New Mexico Governor Explains Decision To Pull Troops From Border, Says There Was No ‘Real Emergency’

The U.S.-Mexico border barrier stands in Tijuana, Mexico.
Mario Tama / Getty Images

New Mexico Governor Michelle Lujan Grisham went on CBS’s Face the Nation on Sunday to discuss her decision to withdraw National Guard troops from the southern border, The Hill reports.

Grisham ordered the withdrawal on February 5, despite President Trump’s orders to keep the National Guard on the U.S.-Mexico border in order to provide security. Grisham pulled the majority of New Mexico National Guard troops stationed there — only some stayed to provide humanitarian assistance to asylum-seekers and migrants.

New Mexico subsequently filed a lawsuit against President Trump, and asked the states of Wisconsin, South Carolina, New Hampshire, Kentucky, Arkansas, and Kansas to withdraw their troops as well.

Grisham explained her February 5 decision today on Face the Nation. The New Mexico governor said that she visited the border, observing that there is no “real emergency” to deal with.

“As everyone ought to be doing, I was on the border, and I’m looking and assessing whether or not there’s a real emergency or a crisis, and there isn’t. And the reality is these troops need to be available when there is a serious issue or an emergency to deal with.”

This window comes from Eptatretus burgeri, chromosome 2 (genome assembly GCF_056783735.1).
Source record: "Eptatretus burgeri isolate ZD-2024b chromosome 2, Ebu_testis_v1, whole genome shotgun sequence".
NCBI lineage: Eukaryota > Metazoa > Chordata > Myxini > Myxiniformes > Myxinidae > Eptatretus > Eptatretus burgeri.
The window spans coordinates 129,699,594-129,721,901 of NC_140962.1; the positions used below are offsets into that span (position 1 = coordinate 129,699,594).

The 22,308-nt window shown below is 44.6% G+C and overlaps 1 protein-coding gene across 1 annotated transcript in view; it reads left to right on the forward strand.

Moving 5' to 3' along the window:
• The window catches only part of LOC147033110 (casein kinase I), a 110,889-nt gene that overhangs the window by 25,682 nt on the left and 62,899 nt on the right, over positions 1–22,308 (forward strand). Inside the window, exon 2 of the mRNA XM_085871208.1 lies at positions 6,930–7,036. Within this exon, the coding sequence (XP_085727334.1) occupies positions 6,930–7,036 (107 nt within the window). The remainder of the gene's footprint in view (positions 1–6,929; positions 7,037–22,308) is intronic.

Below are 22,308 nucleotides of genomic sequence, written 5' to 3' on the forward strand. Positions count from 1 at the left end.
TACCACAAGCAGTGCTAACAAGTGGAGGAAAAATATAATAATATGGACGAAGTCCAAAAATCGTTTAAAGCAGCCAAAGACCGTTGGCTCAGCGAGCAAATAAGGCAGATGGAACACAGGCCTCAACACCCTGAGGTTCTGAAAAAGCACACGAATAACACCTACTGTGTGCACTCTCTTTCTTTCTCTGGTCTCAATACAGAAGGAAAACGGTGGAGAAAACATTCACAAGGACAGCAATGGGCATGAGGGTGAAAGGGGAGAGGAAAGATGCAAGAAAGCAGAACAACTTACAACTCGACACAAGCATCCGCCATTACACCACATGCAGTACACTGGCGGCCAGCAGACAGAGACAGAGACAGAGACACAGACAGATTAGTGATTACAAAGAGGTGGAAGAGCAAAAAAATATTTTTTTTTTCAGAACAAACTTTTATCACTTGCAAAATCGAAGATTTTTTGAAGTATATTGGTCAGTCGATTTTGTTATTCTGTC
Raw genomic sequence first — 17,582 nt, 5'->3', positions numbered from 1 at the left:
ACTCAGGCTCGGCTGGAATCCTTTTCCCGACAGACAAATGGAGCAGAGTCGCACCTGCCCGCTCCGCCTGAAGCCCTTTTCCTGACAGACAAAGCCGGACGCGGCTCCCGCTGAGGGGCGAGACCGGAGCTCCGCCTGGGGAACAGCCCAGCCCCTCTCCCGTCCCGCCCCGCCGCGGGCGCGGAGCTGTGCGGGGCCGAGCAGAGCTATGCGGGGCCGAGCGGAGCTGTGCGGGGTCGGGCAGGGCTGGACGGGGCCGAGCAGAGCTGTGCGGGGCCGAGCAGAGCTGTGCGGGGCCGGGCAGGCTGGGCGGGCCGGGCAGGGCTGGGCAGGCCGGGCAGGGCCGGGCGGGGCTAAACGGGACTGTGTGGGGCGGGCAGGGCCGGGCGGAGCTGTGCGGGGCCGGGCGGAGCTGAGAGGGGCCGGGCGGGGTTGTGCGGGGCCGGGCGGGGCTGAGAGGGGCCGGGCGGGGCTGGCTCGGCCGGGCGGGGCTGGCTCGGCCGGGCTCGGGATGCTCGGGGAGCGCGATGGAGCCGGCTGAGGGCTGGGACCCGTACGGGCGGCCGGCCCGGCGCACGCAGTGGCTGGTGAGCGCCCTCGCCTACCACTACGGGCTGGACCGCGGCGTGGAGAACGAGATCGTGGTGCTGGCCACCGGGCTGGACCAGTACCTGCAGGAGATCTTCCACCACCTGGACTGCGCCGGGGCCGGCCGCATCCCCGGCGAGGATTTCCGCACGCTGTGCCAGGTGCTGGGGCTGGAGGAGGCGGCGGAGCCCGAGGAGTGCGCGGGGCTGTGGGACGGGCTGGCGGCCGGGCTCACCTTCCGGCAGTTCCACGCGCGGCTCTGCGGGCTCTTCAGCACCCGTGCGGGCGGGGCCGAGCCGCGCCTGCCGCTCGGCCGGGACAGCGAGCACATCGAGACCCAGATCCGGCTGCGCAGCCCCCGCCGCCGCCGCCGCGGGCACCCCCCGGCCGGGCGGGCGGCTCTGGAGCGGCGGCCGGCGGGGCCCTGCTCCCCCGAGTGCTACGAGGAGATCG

Governor Grisham’s comments come as President Donald Trump seeks funding for a wall on the U.S-Mexico border.

As previously reported by The Inquisitr, Trump declared a national emergency on February 16, in an effort to allocate funding for a wall on the southern border. The order came following intense, but unproductive bipartisan negotiations, and after the longest government shutdown in United States history.

The decision to declare a national emergency when, according to Trump’s opponents, there is not a national emergency, has come across largely partisan criticism. On February 23, House Democrats introduced a resolution seeking to block Trump’s decision.

Two hundred and twenty six House lawmakers — 225 Democrats and one Republican, Justin Amash — joined Democratic Representative Joaquin Castro of Texas in sponsoring the measure. Although expected to pass the Democratic-controlled House, the resolution will likely not pass the GOP-controlled Senate.

Loading...

Even if it passes both chambers of Congress, however, the resolution will be vetoed by the president.

“Will I veto it? One hundred percent. One hundred percent,” Trump told reporters, adding that the measure will likely not pass the Senate anyway.

But there is no crisis, and there is no national emergency, according to New Mexico Governor Michelle Lujan Grisham, who concluded her Face the Nation interview by explaining that some National Guard troops, as well as health responders and law enforcement, remain at the border.

“I did place some National Guard, law enforcement and most importantly, health responders to an area where they’re forcing them to come across a really desolate area in the southern part of the state,” Grisham said.